Can campuses riven by conflict over the executive order on immigration, buildings named after slavery proponents, and incidences of hate on campus possibly find relief through methods employed by family therapists? Apparently so, given a $215,000 grant award by the University of Connecticut to Essential Partners to “shift classroom cultures toward more open, curious, and intellectually humble modes of dialogue,” according to a news release.
The release notes that the grant will fund a two-year project to develop, test, and disseminate new methodology directed toward peaceful dialogue in the classroom — the project is led by Essential Partners and academic partners from Tufts University, Southern Methodist University, Bridgewater College, and Gordon College.
“We start with a desire for people to more deeply understand one another, so it works beautifully on a college campus where … we’re in a community. We are stuck together. This is my home, this is your home,” says John Sarrouf, Essential Partners’ director of program development and strategic partnerships and the leader of this new project.
However, “you come from a very different place than I do, you have a different set of beliefs, a different identity, different experiences and background, so now we have to figure out how to live together and how to … really live into the fullness of our diversity,” Sarrouf added.
Sarrouf noted that, in the late 1980s, family therapists working for what is now known as Essential Partners looked out on the national scene and realized that many hot-button national issues were being dealt with in the dysfunctional ways practitioners observed some individuals relating to each other in family therapy. Thus, Essential Partners found an opening to extend the scope of their work.
“We developed a model for dialogue in small groups that allowed people to become curious about one another, to help people re-tell their own story and not to be defined by somebody else’s story of them. And to make more space for more voices to be heard. Not just the loudest, most polarizing ones,” Sarrouf says.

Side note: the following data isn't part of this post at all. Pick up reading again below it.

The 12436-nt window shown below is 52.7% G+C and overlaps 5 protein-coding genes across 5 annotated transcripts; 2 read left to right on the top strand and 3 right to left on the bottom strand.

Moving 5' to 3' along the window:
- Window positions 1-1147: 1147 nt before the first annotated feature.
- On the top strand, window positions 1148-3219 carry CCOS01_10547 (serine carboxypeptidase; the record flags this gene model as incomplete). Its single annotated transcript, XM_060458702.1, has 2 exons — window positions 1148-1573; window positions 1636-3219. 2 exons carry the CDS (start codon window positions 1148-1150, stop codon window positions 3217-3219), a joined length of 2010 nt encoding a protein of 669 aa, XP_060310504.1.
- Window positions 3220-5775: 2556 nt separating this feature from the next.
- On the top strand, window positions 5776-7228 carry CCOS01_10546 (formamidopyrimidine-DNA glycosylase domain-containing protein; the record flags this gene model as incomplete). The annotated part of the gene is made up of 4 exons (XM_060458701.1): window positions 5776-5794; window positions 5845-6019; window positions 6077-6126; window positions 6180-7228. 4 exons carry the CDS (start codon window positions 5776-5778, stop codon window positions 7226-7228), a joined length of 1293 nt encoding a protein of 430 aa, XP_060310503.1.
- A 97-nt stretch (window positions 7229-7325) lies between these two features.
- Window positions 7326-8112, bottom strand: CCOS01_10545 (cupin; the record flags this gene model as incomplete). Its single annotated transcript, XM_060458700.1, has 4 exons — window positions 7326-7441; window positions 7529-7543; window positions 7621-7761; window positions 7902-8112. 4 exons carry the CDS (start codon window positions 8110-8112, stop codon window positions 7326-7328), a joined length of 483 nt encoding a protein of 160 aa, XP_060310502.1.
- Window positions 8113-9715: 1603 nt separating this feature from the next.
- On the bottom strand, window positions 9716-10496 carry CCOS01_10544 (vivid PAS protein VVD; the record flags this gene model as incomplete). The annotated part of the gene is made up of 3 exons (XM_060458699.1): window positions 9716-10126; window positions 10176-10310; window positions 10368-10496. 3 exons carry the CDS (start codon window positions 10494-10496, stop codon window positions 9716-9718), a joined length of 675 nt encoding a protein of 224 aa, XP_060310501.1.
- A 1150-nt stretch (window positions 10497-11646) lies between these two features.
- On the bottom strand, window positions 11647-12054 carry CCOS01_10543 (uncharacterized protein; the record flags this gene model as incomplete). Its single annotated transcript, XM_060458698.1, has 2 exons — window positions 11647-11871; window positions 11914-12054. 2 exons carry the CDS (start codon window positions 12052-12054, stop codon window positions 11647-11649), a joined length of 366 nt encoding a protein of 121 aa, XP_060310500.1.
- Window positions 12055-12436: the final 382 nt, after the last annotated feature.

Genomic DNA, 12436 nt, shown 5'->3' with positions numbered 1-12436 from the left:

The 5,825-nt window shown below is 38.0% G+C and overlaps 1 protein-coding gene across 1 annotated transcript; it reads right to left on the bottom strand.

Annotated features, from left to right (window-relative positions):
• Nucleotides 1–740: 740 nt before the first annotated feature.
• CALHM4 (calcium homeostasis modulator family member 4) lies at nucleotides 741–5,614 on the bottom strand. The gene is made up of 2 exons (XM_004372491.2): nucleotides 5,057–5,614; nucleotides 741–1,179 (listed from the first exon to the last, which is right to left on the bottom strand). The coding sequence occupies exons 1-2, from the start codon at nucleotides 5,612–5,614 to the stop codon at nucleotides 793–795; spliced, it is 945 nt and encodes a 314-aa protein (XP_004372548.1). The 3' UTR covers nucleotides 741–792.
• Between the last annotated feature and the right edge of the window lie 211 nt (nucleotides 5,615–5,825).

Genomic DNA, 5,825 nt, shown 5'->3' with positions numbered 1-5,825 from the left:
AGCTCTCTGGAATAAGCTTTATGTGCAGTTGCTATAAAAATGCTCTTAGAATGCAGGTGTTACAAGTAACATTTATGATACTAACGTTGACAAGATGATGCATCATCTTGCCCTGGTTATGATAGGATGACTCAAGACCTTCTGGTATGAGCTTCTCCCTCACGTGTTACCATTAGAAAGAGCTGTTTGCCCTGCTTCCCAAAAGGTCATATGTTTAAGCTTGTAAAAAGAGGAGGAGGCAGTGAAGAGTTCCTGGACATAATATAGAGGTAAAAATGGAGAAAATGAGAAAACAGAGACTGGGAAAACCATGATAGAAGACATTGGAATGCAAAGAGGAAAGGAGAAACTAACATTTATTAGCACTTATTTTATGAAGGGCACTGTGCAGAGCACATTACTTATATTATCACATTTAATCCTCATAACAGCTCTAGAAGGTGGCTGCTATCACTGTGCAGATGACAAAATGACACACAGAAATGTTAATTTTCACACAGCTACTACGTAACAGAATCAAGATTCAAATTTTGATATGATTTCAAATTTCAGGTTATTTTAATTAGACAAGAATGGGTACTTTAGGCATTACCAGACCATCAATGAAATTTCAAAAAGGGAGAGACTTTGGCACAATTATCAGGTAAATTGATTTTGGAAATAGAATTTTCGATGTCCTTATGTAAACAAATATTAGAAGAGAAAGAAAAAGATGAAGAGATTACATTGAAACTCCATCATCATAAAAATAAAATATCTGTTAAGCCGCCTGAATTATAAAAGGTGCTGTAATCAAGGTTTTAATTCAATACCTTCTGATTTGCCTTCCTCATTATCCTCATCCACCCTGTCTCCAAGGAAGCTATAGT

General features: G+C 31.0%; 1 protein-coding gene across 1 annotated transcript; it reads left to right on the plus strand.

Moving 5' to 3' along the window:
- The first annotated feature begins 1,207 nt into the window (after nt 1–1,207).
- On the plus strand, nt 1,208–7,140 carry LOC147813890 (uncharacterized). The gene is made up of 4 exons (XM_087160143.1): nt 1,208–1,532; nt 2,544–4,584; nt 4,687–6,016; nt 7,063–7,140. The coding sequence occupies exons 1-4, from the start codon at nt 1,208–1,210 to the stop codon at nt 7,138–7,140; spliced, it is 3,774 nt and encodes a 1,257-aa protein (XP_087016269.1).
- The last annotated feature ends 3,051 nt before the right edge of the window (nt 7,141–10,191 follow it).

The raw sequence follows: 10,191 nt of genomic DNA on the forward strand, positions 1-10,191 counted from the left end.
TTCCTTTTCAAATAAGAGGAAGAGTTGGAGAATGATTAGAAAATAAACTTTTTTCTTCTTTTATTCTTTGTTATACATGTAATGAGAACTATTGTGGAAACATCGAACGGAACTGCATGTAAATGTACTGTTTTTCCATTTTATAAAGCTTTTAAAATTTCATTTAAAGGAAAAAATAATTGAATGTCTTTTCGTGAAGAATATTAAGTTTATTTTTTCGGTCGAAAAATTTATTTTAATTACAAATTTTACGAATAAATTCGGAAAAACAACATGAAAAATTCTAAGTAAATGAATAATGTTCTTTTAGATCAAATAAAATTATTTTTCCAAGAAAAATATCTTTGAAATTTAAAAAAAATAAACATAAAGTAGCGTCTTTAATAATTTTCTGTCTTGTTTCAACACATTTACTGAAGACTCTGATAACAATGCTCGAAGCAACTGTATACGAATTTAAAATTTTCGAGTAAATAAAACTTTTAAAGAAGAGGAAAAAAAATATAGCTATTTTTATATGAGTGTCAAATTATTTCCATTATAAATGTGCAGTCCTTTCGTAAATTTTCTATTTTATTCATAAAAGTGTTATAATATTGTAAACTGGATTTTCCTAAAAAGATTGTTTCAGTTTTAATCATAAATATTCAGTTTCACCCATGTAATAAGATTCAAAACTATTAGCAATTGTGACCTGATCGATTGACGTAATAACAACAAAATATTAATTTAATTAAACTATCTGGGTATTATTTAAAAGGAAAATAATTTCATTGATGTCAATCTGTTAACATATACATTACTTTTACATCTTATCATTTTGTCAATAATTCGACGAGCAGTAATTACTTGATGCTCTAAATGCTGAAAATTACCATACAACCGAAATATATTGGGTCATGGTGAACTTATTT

According to Sarrouf, Essential Partners then “began to get calls to do that work on more issues in more communities, eventually universities, which is a really perfect place for this. This work works best in a community that cares about being a community, but also has deep convictions, values, and world views that may be in conflict with one another.”
The release notes that, through the University of Connecticut’s humanities department, the Intellectual Humility in Public Discourse (IHPD) project is an ongoing effort to promote more ideological open-mindedness, empathy, and connectivity in academic discourse.
Research from earlier cycles of the IHPD initiative has established the importance of humility for classroom cultures in higher education by creating rigorous, thriving academic cultures. Essential Partners’ contribution to the IHPD initiative is titled, “The Dialogic Classroom: Teaching for Humility and Civic Engagement.”
“We want people to have their deep beliefs, have their convictions, but also hold them in community with enough intellectual humility to stay engaged with each other,” adds Sarrouf.
Essential Partners is a Boston-based nonprofit that works with communities to create dialogue among people with deep differences in identity, belief, and experience, writes Essential Partners Communications Director Jessica Weaver in an email. For more information on Essential Partners, visit www.whatisessential.org. For more information about the IHPD project and this particular grant award, visit www.humilityandconviction.uconn.edu/awards.
David Pluviose can be reached at email@example.com.